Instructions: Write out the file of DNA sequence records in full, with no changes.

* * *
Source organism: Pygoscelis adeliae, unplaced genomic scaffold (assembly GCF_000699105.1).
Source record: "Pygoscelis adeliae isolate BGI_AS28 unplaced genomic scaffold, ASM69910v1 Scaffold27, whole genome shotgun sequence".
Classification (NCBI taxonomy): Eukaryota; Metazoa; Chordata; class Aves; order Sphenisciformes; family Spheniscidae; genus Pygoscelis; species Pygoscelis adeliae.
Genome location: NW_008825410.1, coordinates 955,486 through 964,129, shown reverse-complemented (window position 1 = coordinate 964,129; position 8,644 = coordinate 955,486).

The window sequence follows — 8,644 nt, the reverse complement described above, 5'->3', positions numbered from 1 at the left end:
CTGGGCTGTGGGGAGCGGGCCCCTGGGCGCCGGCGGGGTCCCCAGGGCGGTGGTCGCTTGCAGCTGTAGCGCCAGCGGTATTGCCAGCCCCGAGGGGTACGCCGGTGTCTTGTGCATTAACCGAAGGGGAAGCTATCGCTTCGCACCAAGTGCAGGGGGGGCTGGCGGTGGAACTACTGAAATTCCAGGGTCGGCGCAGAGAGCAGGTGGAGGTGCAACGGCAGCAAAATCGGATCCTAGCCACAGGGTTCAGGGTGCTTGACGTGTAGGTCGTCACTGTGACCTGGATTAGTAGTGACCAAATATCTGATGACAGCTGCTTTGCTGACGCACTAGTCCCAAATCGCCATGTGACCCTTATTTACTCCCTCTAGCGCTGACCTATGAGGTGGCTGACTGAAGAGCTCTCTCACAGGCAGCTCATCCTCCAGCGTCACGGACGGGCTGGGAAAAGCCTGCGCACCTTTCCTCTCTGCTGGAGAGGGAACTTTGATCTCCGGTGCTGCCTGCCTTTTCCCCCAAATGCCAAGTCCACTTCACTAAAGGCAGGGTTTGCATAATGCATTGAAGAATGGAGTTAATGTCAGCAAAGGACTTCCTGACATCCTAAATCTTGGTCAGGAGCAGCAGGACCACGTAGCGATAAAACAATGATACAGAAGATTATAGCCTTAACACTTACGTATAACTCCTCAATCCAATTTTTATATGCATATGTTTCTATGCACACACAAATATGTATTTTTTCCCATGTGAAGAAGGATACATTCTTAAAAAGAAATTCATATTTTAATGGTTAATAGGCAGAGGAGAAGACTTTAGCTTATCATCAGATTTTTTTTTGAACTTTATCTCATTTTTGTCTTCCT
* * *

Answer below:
Source organism: Pygoscelis adeliae, unplaced genomic scaffold (assembly GCF_000699105.1).
Source record: "Pygoscelis adeliae isolate BGI_AS28 unplaced genomic scaffold, ASM69910v1 Scaffold27, whole genome shotgun sequence".
Classification (NCBI taxonomy): Eukaryota; Metazoa; Chordata; class Aves; order Sphenisciformes; family Spheniscidae; genus Pygoscelis; species Pygoscelis adeliae.
Genome location: NW_008825410.1, coordinates 955,486 through 964,129, shown reverse-complemented (window position 1 = coordinate 964,129; position 8,644 = coordinate 955,486).

The window sequence follows — 8,644 nt, the reverse complement described above, 5'->3', positions numbered from 1 at the left end:
CTGGGCTGTGGGGAGCGGGCCCCTGGGCGCCGGCGGGGTCCCCAGGGCGGTGGTCGCTTGCAGCTGTAGCGCCAGCGGTATTGCCAGCCCCGAGGGGTACGCCGGTGTCTTGTGCATTAACCGAAGGGGAAGCTATCGCTTCGCACCAAGTGCAGGGGGGGCTGGCGGTGGAACTACTGAAATTCCAGGGTCGGCGCAGAGAGCAGGTGGAGGTGCAACGGCAGCAAAATCGGATCCTAGCCACAGGGTTCAGGGTGCTTGACGTGTAGGTCGTCACTGTGACCTGGATTAGTAGTGACCAAATATCTGATGACAGCTGCTTTGCTGACGCACTAGTCCCAAATCGCCATGTGACCCTTATTTACTCCCTCTAGCGCTGACCTATGAGGTGGCTGACTGAAGAGCTCTCTCACAGGCAGCTCATCCTCCAGCGTCACGGACGGGCTGGGAAAAGCCTGCGCACCTTTCCTCTCTGCTGGAGAGGGAACTTTGATCTCCGGTGCTGCCTGCCTTTTCCCCCAAATGCCAAGTCCACTTCACTAAAGGCAGGGTTTGCATAATGCATTGAAGAATGGAGTTAATGTCAGCAAAGGACTTCCTGACATCCTAAATCTTGGTCAGGAGCAGCAGGACCACGTAGCGATAAAACAATGATACAGAAGATTATAGCCTTAACACTTACGTATAACTCCTCAATCCAATTTTTATATGCATATGTTTCTATGCACACACAAATATGTATTTTTTCCCATGTGAAGAAGGATACATTCTTAAAAAGAAATTCATATTTTAATGGTTAATAGGCAGAGGAGAAGACTTTAGCTTATCATCAGATTTTTTTTTGAACTTTATCTCATTTTTGTCTTCCT